Demetri Martin Discusses ‘Dean,’ Comedians Taking Over Hollywood

Demetri Martin was making his festival rounds with his brand new film entitled Dean, and I was lucky enough to sit down with him and talk about it! The entire interview has been transcribed below:

Justin Lyons: Could you tell us a little bit about Dean?

Demetri Martin: It’s a comedy, but it’s kind of dramatic, so it’s one of those that’s kind of in between, and it’s mostly a story about a guy and his dad and how they’re dealing with losing the same person which is my character’s mom. The story starts about a year or so after the mom has passed away, so it’s a comedy about grief, I guess you could say. I don’t think it’s particularly dramatic, but it’s not an all-out comedy, so maybe you could call it a heart-felt comedy. I tried to make a movie that’s really emotionally grounded and real, I guess. But I still wanted it to be kind of inventive and funny and surprising.

Justin Lyons: It seems like you, as well as everybody in the cast, is really emotionally tied to this movie. Is it autobiographical in any way?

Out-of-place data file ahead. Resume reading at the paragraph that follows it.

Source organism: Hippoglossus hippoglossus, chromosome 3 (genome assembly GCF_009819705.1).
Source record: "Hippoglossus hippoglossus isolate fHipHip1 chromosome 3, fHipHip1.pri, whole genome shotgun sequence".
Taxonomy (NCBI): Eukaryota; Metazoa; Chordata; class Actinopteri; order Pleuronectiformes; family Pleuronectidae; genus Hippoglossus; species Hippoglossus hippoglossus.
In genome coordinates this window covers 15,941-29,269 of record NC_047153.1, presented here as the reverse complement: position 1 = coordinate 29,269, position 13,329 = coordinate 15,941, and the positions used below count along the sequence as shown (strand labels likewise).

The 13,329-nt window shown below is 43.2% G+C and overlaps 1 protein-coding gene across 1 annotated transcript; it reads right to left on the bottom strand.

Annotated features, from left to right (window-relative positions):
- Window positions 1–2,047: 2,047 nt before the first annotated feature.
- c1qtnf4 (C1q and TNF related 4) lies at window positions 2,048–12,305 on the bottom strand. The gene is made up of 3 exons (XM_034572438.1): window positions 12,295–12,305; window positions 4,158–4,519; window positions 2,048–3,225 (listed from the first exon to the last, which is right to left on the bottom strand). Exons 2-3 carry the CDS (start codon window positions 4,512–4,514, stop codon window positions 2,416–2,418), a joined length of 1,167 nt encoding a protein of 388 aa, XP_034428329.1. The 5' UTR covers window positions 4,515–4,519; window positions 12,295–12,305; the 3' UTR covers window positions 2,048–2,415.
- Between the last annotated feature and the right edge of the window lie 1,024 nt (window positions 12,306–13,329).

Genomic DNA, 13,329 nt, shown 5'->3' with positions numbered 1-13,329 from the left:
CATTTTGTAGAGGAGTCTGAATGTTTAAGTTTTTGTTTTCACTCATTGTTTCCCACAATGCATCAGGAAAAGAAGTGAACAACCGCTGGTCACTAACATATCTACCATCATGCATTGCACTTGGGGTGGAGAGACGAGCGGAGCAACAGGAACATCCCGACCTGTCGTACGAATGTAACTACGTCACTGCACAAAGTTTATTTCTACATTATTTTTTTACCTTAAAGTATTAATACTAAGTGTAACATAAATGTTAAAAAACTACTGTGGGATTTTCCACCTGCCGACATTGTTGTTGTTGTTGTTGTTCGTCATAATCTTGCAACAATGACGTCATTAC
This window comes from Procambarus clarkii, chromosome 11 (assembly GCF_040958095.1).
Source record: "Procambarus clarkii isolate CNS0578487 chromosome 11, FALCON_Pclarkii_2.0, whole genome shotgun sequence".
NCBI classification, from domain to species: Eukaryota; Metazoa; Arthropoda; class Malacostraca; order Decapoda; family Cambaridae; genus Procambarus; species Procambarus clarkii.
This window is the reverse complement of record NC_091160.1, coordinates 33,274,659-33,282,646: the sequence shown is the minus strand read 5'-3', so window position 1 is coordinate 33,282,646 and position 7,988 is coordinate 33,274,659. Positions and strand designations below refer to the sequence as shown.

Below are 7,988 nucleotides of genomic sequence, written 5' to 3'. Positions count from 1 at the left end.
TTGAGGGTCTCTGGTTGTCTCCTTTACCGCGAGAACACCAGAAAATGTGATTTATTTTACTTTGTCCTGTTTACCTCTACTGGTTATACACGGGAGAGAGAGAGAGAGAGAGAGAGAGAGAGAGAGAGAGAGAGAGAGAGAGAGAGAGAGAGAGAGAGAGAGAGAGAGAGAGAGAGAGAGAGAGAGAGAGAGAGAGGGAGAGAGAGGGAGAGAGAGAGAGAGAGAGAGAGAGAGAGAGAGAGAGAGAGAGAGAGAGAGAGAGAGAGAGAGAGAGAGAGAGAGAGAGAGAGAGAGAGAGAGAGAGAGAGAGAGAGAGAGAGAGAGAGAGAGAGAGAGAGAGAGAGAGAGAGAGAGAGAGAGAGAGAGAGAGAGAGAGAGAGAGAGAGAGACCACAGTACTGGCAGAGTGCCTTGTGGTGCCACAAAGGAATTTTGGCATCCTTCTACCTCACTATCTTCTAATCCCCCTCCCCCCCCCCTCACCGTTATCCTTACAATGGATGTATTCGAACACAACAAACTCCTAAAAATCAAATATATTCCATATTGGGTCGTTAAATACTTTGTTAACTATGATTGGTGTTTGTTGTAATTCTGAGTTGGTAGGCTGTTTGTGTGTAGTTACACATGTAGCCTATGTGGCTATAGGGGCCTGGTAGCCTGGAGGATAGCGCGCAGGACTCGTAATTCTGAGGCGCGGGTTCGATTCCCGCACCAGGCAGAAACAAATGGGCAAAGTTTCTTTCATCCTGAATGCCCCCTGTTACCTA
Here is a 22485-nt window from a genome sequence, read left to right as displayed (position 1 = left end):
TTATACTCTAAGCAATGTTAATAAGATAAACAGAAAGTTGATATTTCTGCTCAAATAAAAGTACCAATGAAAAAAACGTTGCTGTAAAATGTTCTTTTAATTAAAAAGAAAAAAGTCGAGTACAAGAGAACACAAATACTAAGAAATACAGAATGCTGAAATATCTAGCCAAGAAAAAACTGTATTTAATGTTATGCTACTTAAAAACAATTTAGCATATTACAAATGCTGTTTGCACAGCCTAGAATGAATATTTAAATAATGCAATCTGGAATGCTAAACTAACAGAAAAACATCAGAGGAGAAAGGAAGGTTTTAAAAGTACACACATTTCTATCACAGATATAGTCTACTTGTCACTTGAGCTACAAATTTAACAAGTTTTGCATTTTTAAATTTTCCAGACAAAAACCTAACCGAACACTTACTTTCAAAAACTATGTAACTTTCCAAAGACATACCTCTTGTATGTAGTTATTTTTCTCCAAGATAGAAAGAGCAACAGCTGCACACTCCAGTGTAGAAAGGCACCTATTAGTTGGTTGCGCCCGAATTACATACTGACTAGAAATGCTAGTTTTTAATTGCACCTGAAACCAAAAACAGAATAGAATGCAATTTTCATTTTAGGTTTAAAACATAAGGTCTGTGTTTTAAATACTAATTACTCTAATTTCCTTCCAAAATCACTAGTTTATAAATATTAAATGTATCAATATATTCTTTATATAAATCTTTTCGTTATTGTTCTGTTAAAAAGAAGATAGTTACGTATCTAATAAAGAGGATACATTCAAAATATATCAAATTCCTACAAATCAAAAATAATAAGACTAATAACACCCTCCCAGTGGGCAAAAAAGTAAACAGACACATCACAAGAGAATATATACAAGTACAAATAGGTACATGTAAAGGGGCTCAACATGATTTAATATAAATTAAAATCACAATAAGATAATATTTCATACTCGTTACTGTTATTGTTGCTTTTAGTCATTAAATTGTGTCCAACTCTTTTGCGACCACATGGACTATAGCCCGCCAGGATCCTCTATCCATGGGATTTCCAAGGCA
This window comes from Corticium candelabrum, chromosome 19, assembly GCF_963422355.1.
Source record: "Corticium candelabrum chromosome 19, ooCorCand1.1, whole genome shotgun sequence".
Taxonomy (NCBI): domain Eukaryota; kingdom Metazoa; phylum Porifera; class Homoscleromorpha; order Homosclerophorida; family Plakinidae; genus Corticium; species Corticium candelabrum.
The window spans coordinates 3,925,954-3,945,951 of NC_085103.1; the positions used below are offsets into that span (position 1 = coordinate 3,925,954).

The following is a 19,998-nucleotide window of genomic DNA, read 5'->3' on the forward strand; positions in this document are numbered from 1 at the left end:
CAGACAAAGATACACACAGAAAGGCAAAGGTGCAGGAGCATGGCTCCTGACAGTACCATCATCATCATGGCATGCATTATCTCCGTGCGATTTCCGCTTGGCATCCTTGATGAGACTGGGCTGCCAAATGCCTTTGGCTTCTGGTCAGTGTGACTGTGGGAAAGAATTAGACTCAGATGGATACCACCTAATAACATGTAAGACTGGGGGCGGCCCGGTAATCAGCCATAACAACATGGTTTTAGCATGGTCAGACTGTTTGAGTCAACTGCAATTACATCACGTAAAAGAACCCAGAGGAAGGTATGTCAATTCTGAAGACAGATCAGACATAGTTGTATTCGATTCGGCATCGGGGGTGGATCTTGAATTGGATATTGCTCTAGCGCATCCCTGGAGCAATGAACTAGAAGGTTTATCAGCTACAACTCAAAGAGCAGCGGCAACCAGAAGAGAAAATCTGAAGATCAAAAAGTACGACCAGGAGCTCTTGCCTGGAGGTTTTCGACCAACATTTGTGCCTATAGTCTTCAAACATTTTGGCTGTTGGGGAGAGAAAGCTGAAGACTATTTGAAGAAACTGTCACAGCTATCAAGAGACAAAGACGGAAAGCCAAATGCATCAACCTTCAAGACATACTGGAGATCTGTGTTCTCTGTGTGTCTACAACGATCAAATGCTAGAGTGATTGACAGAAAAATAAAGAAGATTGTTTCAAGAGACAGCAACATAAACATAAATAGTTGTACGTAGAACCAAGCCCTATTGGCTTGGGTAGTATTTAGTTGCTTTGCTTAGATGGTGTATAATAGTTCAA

Demetri Martin: Yeah. For me, it’s autobiographical. In my life I lost a parent when I was young. I lost my dad, actually, when I was 20, and his name was Dean, and that’s why I named the movie Dean, but the movie is all fiction. There’s no stuff that actually happened in my life. It’s a made-up story, but it’s emotionally very much what I went through. In my real life I have siblings, like I said I lost my dad, and I’m not an illustrator. I’m a comedian. So I wanted to kind of change some elements to service this emotional story, but not just poach from my life.

Justin Lyons: You play pretty much every role in the creative process from writing to directing to even starring in it. What was your favorite part of making the movie?